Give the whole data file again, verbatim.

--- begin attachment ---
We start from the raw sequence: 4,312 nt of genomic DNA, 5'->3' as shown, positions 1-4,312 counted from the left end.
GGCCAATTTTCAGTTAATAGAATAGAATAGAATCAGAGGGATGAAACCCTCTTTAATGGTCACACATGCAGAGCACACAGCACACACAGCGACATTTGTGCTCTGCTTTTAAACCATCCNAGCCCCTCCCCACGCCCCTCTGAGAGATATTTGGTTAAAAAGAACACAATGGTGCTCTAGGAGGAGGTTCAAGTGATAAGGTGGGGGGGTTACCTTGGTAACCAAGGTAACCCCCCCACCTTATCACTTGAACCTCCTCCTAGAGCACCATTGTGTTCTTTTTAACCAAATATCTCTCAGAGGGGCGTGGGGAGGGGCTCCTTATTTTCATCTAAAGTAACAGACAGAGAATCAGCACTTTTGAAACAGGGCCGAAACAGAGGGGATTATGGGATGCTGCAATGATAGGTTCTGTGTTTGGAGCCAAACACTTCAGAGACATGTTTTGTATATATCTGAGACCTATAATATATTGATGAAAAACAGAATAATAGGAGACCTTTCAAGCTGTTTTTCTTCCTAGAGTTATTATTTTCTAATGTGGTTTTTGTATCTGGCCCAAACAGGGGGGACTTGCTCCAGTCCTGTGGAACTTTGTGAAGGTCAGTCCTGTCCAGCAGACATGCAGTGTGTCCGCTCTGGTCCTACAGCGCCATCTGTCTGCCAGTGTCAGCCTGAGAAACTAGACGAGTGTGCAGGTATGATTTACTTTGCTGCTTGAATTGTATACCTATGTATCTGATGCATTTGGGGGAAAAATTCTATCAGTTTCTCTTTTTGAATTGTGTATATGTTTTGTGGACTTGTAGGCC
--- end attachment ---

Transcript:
We start from the raw sequence: 4,312 nt of genomic DNA, 5'->3' as shown, positions 1-4,312 counted from the left end.
GGCCAATTTTCAGTTAATAGAATAGAATAGAATCAGAGGGATGAAACCCTCTTTAATGGTCACACATGCAGAGCACACAGCACACACAGCGACATTTGTGCTCTGCTTTTAAACCATCCNAGCCCCTCCCCACGCCCCTCTGAGAGATATTTGGTTAAAAAGAACACAATGGTGCTCTAGGAGGAGGTTCAAGTGATAAGGTGGGGGGGTTACCTTGGTAACCAAGGTAACCCCCCCACCTTATCACTTGAACCTCCTCCTAGAGCACCATTGTGTTCTTTTTAACCAAATATCTCTCAGAGGGGCGTGGGGAGGGGCTCCTTATTTTCATCTAAAGTAACAGACAGAGAATCAGCACTTTTGAAACAGGGCCGAAACAGAGGGGATTATGGGATGCTGCAATGATAGGTTCTGTGTTTGGAGCCAAACACTTCAGAGACATGTTTTGTATATATCTGAGACCTATAATATATTGATGAAAAACAGAATAATAGGAGACCTTTCAAGCTGTTTTTCTTCCTAGAGTTATTATTTTCTAATGTGGTTTTTGTATCTGGCCCAAACAGGGGGGACTTGCTCCAGTCCTGTGGAACTTTGTGAAGGTCAGTCCTGTCCAGCAGACATGCAGTGTGTCCGCTCTGGTCCTACAGCGCCATCTGTCTGCCAGTGTCAGCCTGAGAAACTAGACGAGTGTGCAGGTATGATTTACTTTGCTGCTTGAATTGTATACCTATGTATCTGATGCATTTGGGGGAAAAATTCTATCAGTTTCTCTTTTTGAATTGTGTATATGTTTTGTGGACTTGTAGGCC